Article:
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TRUSTBELT  REPORT
From Site Selection magazine, November 2013
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Building a Better Climate

Tax law changes and other reforms are remaking the Upper Midwest.

TRUSTBELT  Report
by RON STARNER
W

hen Kenall selected Kenosha, Wis., for a new advanced manufacturing investment, the facility location decision reaffirmed the wisdom of recent changes to the Wisconsin business climate.

The commercial lighting manufacturer announced Sept. 13 that it would relocate its headquarters and factory from Gurnee, Ill., to a 354,000-sq.-ft. (32,887-sq.-m.) building being constructed in Kenosha.

Kenall will vacate its 120,000-sq.-ft. (11,148-sq.-m.) plant in Gurnee within 18 months and move to the new facility in the Business Park of Kenosha — a relocation that is part of a growing trend of advanced manufacturers flocking to the Upper Midwest.

Wisconsin and Minnesota — two states that haven’t always been known as welcome havens for business — are suddenly part of this emerging trend, and the governors of both states say they have no intention of reversing course.

“Wisconsin has changed a lot under the leadership of Governor Scott Walker,” says Bradley Migdal, the Newmark Grubb Knight Frank managing director who led the site selection team for Kenall. “Governor Walker has done a lot with the Wisconsin EDC to improve the business climate in Wisconsin. They have gotten out of the way.”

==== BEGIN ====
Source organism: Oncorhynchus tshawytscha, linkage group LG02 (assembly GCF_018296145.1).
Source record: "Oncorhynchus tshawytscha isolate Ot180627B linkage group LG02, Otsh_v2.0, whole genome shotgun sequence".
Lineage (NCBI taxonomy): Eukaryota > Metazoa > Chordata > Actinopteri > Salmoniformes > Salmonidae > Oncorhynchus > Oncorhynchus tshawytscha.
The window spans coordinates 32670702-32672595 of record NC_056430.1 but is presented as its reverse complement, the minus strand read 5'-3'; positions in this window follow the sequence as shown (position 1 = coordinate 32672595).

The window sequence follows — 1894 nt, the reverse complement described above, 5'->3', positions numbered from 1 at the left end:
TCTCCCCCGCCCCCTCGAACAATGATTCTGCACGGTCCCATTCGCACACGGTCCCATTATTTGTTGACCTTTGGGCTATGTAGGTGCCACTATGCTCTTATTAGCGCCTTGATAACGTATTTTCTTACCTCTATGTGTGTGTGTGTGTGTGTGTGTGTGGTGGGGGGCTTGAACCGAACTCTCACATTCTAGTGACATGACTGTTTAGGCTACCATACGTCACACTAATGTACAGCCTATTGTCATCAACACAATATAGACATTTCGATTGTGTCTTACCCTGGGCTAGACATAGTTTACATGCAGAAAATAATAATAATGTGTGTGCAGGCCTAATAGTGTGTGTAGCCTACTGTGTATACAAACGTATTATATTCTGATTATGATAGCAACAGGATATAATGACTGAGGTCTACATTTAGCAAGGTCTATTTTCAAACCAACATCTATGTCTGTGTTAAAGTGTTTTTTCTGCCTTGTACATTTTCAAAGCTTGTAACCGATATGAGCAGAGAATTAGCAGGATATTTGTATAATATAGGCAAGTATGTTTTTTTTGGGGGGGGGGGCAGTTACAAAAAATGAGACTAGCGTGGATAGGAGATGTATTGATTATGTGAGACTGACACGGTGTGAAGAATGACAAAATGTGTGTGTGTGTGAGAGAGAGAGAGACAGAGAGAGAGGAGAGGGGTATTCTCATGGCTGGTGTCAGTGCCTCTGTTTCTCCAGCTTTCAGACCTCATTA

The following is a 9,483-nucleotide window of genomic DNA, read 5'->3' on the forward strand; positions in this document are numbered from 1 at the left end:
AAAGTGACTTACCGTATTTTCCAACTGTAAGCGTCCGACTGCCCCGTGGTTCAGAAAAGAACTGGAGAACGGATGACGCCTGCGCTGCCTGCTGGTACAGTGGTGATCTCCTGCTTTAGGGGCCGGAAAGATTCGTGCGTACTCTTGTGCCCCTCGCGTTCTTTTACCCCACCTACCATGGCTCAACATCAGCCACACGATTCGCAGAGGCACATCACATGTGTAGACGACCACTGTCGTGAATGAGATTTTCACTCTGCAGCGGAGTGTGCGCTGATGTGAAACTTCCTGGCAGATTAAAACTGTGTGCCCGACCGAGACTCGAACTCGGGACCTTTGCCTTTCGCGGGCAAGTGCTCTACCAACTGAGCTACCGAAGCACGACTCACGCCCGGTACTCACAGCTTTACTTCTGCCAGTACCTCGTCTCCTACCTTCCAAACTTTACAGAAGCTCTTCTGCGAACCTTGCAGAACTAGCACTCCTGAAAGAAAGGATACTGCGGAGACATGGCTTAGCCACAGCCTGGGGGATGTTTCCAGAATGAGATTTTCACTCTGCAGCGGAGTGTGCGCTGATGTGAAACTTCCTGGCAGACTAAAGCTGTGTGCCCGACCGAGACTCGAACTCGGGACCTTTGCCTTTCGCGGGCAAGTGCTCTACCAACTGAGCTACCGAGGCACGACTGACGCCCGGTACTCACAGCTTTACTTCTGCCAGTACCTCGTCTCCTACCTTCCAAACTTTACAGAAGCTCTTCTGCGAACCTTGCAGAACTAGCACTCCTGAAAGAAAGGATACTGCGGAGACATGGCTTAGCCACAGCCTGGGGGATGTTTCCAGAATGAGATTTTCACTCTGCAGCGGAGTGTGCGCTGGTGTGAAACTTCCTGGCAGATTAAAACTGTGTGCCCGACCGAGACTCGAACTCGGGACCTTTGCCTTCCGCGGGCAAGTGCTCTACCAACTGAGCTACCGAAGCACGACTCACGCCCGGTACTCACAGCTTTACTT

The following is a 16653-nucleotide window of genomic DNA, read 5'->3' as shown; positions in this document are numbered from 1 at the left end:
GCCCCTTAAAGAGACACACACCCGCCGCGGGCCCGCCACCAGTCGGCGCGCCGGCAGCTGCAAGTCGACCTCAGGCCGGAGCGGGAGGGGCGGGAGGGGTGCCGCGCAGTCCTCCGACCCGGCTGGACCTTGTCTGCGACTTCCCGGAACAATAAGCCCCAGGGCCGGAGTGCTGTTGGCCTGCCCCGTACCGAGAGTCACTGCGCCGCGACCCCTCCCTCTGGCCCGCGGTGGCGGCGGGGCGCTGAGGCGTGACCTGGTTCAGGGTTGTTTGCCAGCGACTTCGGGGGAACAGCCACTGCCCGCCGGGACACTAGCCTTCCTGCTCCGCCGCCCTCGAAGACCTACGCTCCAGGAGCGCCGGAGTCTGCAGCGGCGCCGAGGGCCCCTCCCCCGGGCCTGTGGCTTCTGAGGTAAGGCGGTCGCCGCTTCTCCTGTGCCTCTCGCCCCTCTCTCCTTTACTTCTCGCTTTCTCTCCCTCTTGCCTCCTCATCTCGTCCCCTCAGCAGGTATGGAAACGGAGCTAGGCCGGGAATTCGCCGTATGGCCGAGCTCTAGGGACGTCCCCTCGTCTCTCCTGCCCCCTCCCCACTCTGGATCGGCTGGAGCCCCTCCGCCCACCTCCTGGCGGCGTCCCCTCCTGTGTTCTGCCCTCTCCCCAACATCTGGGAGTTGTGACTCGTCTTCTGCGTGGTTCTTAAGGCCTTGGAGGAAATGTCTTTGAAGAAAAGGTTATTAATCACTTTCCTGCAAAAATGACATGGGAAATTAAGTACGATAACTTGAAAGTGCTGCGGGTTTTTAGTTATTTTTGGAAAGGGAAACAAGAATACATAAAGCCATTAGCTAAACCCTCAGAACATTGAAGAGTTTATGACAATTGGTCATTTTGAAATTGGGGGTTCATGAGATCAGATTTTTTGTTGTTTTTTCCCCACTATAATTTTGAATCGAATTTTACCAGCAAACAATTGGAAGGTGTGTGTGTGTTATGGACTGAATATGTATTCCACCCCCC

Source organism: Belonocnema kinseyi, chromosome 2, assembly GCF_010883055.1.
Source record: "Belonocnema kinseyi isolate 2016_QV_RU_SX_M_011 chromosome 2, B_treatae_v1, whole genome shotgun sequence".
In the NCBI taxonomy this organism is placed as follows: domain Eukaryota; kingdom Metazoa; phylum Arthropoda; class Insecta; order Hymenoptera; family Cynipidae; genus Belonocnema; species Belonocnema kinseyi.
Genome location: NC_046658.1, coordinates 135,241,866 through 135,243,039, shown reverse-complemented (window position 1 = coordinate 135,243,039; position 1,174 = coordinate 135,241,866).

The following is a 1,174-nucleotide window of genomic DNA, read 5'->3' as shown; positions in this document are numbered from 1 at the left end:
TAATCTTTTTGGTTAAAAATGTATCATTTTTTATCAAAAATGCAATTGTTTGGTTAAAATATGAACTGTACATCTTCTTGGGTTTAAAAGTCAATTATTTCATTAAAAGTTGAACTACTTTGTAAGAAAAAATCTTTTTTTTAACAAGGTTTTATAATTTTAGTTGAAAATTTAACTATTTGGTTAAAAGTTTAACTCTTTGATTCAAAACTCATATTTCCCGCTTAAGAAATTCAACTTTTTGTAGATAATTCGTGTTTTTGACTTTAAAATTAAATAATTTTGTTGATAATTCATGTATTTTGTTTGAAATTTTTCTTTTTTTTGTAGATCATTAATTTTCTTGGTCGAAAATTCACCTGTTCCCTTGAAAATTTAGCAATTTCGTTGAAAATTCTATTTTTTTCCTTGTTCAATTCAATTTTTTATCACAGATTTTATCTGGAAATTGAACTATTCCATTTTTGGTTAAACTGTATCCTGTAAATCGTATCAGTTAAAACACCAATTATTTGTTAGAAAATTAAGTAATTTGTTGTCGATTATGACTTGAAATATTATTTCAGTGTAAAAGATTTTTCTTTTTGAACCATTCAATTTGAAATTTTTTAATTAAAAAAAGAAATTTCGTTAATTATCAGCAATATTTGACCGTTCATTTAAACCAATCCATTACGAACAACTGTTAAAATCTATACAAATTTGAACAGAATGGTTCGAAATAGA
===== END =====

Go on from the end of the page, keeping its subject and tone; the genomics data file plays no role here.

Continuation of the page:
So has the state government of Minnesota. Under the leadership of Gov. Mark Dayton, Minnesota changed its sales tax exemption for capital equipment from a rebate to an up-front exemption. The state also lowered the threshold for qualifying data centers to receive sales tax benefits over 20 years to $30 million invested over a four-year period.

Minnesota also this year provided $108 million for various economic development programs, including:

  • $30 million for the Minnesota Investment Fund for loans and grants to businesses to support capital expenditures and job creation.
  • $24 million for the Minnesota Job Creation Fund for grants to businesses investing in Minnesota and creating jobs. Up to $1 million is available per project.
  • $8.3 million for the Job Skills Partnership Program for training grants for businesses and higher-education institutions.
  • $6 million for Minnesota Redevelopment Assistance for grants to help with private redevelopment of property that fosters economic expansion.

Gov. Dayton’s investments have paid multiple dividends. Since the start of 2013, Minnesota has seen sizable capital investments from Emerson Electric, Agco, Enbridge, Pinnacle Airlines, New Flyer and Valley Cartage.

Migdal says the Upper Midwest will win its fair share of advanced manufacturing facility investments if it can supply the real estate to match its abundance of skilled technical talent.

“Not a ton of real estate product is out there right now,” he notes. “Shovel-ready sites are needed.”


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